Typically, learning algorithms perform well on common classes but perform poorly on rare classes. To encourage an equally distributed classification performance among all the 28 classes, we chose to assess model performance with a macro F1 score (range 0–1). This score gives importance to both precision and sensitivity (recall), and is calculated for each class before averaged over the 28 classes. To earn a high score in this competition, a model thus needs to pay special attention to rare classes. During the competition, teams could see their score and rank on a public leaderboard, which was computed from a subset of test images (‘validation_public’, see Fig. 2a). At the end of the competition, another subset of test images (‘test_private’, see Fig. 2a) was used to produce the final ranking on the private leaderboard (Methods). During the competition, ~148 images of rare classes were mistakenly included from the published Cell Atlas Images; this was fixed during the competition by excluding the leaked images from the ‘test_private’ set (full disclosure in Methods). Since the participants were notified and the final evaluation was performed with the ‘test_private’ set, the overall impact of the leakage on the results of this paper is minimal.
Participation and performance
After the final ranking, we awarded the top four teams based on their rank on the private leaderboard (Table 1). The winning team generated models with macro F1 scores ranging from ~0.56–0.59, >20% better than Loc-CAT and the citizen science results. We invited nine teams among the top 40 to participate in this study.
When analyzing the final submission for all the teams (2,137 submissions), we found that the top teams were marginally better than most other teams. Both the precision and recall of experts are substantially higher than the top teams. Figure 2b shows the precision-recall for all the teams and the experts’ score (on a similar dataset; precision, 0.74 and recall, 0.69) from our previous work5. We computed macro F1 scores for groups of teams binned based on their ranking on the private leaderboard (Fig. 2d). The scores for teams with higher ranks varied less, which indicates it is harder to improve further for higher ranking models. The scores for single label images are significantly higher (Methods, P < 1.08 × 10−5, two-sample Kolmogorov–Smirnov test) than for multi-label images for all groups, emphasizing the difficulty of classifying images with mixed localization patterns.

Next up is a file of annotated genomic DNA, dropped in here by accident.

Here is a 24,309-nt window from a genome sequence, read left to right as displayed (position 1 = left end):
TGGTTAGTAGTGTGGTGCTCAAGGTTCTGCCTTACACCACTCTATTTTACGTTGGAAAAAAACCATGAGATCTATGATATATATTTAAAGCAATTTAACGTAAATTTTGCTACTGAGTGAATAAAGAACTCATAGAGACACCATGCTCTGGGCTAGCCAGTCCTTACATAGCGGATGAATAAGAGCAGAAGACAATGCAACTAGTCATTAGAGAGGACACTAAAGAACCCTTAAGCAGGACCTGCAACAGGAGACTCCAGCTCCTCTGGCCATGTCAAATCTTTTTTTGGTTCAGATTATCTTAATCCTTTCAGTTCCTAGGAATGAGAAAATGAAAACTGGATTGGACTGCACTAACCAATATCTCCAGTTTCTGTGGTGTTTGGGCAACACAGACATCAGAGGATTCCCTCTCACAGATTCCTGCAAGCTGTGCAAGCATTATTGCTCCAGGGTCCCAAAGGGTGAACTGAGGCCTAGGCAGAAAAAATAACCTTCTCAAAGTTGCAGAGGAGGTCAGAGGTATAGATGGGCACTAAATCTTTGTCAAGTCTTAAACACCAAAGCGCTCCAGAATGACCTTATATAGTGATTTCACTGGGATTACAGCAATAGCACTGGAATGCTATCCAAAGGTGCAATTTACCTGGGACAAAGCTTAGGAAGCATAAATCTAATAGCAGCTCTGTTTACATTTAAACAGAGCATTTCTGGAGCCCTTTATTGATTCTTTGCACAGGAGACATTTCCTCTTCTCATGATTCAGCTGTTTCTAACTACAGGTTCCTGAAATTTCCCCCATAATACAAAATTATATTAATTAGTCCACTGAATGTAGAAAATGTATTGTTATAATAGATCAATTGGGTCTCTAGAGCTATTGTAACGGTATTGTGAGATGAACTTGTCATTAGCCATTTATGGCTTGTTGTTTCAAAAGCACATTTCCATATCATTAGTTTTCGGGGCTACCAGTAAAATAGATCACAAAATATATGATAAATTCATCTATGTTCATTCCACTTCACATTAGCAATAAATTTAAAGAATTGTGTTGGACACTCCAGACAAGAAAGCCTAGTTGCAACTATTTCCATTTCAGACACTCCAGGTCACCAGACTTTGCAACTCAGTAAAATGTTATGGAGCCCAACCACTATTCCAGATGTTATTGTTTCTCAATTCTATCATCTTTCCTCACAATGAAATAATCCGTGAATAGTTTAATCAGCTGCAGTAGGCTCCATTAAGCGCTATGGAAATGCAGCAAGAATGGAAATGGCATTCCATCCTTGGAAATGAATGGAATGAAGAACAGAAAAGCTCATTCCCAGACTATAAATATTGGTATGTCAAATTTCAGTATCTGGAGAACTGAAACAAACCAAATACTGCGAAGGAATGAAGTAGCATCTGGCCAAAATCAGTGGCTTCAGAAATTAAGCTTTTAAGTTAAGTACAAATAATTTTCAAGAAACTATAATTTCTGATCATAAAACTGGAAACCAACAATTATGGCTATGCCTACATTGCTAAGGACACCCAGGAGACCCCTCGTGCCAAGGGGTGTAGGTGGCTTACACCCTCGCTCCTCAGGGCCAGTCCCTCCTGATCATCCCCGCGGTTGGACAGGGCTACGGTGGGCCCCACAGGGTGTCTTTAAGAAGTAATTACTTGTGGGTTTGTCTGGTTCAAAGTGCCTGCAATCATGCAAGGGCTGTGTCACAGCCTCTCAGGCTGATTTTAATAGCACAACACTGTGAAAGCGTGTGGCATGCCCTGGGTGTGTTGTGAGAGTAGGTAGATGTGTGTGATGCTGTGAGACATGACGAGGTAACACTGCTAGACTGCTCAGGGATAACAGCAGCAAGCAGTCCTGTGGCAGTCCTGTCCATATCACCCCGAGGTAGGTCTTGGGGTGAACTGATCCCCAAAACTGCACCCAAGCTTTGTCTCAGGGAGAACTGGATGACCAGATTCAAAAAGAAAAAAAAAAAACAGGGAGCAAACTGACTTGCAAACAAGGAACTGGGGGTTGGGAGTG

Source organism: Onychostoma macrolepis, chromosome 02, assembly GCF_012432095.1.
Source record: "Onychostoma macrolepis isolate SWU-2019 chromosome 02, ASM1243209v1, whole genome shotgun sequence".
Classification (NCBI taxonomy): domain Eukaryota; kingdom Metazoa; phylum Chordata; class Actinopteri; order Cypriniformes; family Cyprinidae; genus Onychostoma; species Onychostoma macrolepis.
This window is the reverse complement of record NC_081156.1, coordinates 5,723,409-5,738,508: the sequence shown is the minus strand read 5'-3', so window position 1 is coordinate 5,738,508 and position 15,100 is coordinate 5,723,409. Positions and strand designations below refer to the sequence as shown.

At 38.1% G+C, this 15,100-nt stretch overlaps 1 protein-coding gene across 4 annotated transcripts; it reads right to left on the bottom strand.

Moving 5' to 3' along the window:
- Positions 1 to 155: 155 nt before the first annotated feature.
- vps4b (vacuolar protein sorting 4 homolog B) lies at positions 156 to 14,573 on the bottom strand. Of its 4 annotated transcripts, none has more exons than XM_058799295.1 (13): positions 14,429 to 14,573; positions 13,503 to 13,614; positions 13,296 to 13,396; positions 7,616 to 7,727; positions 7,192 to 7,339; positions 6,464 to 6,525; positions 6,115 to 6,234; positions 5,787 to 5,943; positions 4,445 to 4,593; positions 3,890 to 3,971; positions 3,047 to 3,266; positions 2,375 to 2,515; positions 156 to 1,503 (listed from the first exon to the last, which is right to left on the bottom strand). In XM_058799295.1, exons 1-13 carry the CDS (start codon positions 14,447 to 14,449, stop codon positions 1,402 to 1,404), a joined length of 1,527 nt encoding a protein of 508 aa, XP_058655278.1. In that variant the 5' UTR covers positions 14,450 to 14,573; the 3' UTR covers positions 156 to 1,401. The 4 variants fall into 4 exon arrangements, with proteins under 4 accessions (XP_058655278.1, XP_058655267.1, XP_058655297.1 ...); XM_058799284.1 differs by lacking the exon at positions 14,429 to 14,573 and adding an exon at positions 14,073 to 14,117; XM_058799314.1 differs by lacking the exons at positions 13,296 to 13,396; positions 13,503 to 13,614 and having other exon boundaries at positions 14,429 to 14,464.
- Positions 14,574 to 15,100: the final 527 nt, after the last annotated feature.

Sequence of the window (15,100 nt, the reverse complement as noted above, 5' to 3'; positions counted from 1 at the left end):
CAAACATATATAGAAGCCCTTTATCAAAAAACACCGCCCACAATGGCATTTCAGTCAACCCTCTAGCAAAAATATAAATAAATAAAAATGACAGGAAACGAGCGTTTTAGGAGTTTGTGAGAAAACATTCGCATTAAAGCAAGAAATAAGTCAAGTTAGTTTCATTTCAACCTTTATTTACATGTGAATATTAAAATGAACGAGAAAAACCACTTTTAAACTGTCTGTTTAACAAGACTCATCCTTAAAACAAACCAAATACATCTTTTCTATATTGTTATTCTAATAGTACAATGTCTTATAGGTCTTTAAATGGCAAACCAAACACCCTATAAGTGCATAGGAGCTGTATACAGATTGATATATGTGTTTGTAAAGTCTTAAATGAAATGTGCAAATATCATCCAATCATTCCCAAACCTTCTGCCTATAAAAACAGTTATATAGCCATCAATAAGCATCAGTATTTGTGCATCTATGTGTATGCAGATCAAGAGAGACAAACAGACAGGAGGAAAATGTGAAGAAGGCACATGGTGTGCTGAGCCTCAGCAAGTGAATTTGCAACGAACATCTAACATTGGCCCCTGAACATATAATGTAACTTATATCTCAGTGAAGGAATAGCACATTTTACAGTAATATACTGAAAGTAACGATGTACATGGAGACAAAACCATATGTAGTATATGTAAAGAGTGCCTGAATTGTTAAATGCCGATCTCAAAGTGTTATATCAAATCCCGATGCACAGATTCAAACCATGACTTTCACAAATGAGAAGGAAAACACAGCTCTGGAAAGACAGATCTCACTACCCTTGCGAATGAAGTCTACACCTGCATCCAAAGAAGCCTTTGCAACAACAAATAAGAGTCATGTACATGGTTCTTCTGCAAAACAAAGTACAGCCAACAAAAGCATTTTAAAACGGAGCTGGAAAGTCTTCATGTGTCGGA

To understand the impact of class imbalance on the performance of the models, we computed the class-wise score distribution for the top ten teams. Figure 2c and Supplementary Table 4 show that the averaged F1 score, precision and recall for each class varied more when the class had fewer samples in the training dataset; in particular, most models struggled with the two rarest classes (rods and rings, microtubule ends). The difficulty of identifying different localization patterns in the images also played a role in performance for each class. For example, the average F1 score was higher for aggresomes than plasma membrane, despite a lower number of training images (322 and 3,777, respectively), because the aggresome is visually distinct while the plasma membrane is often confused with the cytosol. The performance correlated better with the sample number for cell lines than for classes (Supplementary Fig. 1), likely because the assessment metric (macro F1) encouraged participants to develop models that are equal in performance for the different classes, rather than the different cell lines. A confusion matrix (Supplementary Fig. 2) for single-class samples based on the winning model shows that the endoplasmic reticulum and peroxisomes were confused with cytosol, and that nuclear speckles were mistakenly classified as nucleoplasm. The patterns are consistent across cell lines, despite morphological differences, showing that the model generalizes well (Supplementary Fig. 2).
Strategies used by the top-ranking solutions